This Needs to Stop

Alex Rodriguez

Other than FIFA, the MLB is the world’s most archaic league. No professional sports league in North America is as slow at adapting to modern changes than Major League Baseball. It took a lifetime in and a half for Bud Selig to finally install an expanded replay system.

While the importance of history in the game of baseball cannot be underscored, its rich history prevents the league from moving forward. The illogical phrase preventing change of “this is how it has always been done” rings truer in the game of baseball than it does anywhere else.

Last night, Boston Red Sox pitcher Ryan Dempster gave us his variation of the ever-constant vigilante justice we see in baseball. Dempster took it upon himself to send a cryptic message to Alex Rodriguez. He threw one pitch behind his knees, two pitches far enough inside for a half-blind person to understand what was going on and finally plunked A-Rod high and tight.

It was an unprecedented moment in MLB history.

I can’t lie. I smiled after seeing that 4th pitch bean baseball’s most polarizing figure since Barry Bonds retire. My baseball coach in high school, Dave Empey, was Ryan Dempster’s coach and is still his friend to this day. When I saw that 4th pitch fly into A-Rod’s elbow, I could hear Dave, in his old, cranky voice telling us in one of his pre-game speeches, “Ryan Dempster was a man!” Granted, Ryan Dempster doesn’t have to bat in the American league.

However, the biggest takeaway from this incident has to be the MLB’s ignorance of the vigilante justice that has been as integral to the game of baseball as the Kardashian’s are to late-night TV writers. Players and fans accept it, as we do with so many other things in society, because “that’s the way it has always been done.”

The vigilante justice pitchers impose when they bean an opposing does make some sense. Human beings are wired for revenge. An eye for an eye, right?

In this day and age though, that foolhardy acceptance of such a simple concept needs to change before someone gets hurt.

There has been no hotter topic than the issue of concussions in sports over the past few years. The NFL and NHL have gone out of their respective ways in attempts to minimize head injuries. The games have changed as a result of it.

The MLB is happy with vigilante justice. It means that, for the most part, they don’t have to deal with the straining process of determining suspensions. Accepting and recognizing it as simply a part of the game ensures that they don’t have to be the bad guy. Say what you want about Roger Goodell, but he has no qualms with being the bad cop.

Although the concept of vigilante justice does make some sense, when you break it down, it’s about as ridiculous as a monkey wearing a cowboy hat and riding a dog. Players hurl a rock hard object, the baseball, at the bodies and sometimes heads of opposing batters at speeds of 90-100 mph from 60 feet away. It may be considered justice in the game of baseball but, in a court of law, that sounds a helluva lot like assault with a deadly weapon.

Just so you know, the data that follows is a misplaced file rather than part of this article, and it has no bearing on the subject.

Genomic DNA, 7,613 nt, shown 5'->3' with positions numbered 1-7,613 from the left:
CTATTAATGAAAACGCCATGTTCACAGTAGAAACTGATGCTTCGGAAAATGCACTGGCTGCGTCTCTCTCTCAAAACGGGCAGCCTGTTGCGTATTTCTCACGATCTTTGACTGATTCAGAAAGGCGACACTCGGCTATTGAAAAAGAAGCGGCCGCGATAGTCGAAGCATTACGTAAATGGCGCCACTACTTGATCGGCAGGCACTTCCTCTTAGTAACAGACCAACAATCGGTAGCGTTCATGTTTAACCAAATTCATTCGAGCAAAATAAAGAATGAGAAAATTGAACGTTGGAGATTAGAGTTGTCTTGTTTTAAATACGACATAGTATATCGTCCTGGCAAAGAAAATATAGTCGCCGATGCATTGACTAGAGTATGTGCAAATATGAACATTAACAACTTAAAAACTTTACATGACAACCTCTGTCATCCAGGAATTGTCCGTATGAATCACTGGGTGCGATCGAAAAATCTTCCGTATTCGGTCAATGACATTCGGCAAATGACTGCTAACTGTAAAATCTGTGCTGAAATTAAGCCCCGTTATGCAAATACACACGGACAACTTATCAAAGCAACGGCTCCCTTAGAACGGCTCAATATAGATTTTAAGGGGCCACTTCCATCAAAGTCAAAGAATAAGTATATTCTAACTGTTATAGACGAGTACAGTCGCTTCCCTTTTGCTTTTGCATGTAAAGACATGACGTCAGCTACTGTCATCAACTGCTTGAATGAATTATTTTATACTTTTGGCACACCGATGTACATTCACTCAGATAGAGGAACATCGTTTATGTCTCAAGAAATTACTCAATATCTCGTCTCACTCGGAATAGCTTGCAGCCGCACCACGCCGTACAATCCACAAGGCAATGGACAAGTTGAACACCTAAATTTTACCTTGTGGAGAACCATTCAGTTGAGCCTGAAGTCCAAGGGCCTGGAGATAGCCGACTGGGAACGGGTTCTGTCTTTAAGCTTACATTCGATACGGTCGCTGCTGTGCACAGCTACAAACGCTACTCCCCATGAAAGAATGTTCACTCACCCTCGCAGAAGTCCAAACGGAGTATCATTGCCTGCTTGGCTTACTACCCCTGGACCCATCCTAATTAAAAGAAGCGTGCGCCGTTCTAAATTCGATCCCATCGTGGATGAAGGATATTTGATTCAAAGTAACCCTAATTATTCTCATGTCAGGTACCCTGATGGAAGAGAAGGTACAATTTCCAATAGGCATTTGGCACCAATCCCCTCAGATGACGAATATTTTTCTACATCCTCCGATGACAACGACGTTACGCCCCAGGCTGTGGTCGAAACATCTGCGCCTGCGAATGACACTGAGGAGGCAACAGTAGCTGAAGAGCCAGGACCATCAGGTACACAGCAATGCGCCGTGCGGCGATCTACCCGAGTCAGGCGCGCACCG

Yet the majority of players and fans still seem to be fine with it.

Ryan Dempster continued to pitch. Joe Giradi was ejected for standing up for what was right. Curt Schilling said on the radio this morning that he couldn’t believe that C.C. Sabathia didn’t take it upon himself to stand up for his teammate.

Baseball mentality at its finest.

The MLB has been lucky. Despite the countless number of balls that have flown intentionally and unintentionally at the heads of players, no one has been seriously injured or killed. This may sound crazy but the ‘law of being due’ ominously looms over the game like a dark, stormy cloud. With the amount of balls that are purposefully flung at delicate human heads, it’s only a matter of time before someone sustains a life threatening injury.

It just takes one ball to hit the wrong spot, helmet or no helmet.

Major League Baseball has to get a better handle on this. Pitchers who intentionally toss balls at players should be suspended. A zero tolerance policy. It takes something to the degree of what Ryan Dempster did yesterday for the MLB to hand out one of those 6 game, 1 start suspensions.

Those 6 game suspensions have to be the bare minimum. Even though I still smirk when I think about Dempster’s best Batman impersonation, he needs to be made an example of. I know he won’t be but he should be. It can’t be up to the pitchers to do the dirty work. It’s not fair to the pitchers and it’s even less fair to the often time’s innocent (star) players who have to bear the brunt of the pitcher’s dirty work.

I don’t think I can count on my fingers how many times Bryce Harper has been thrown at in his very short MLB career.

Like so many things in life, significant penalties are the only way to change the culture. It’s the only way vigilante justice in baseball can be reined in. We can’t continue to stand idly by and tolerate players putting their lives on the line every time a team feels the need for retribution.

This is an important issue that is constantly swept under the rug by that dreaded nostalgic mantra. I get it. That’s how it has always been done.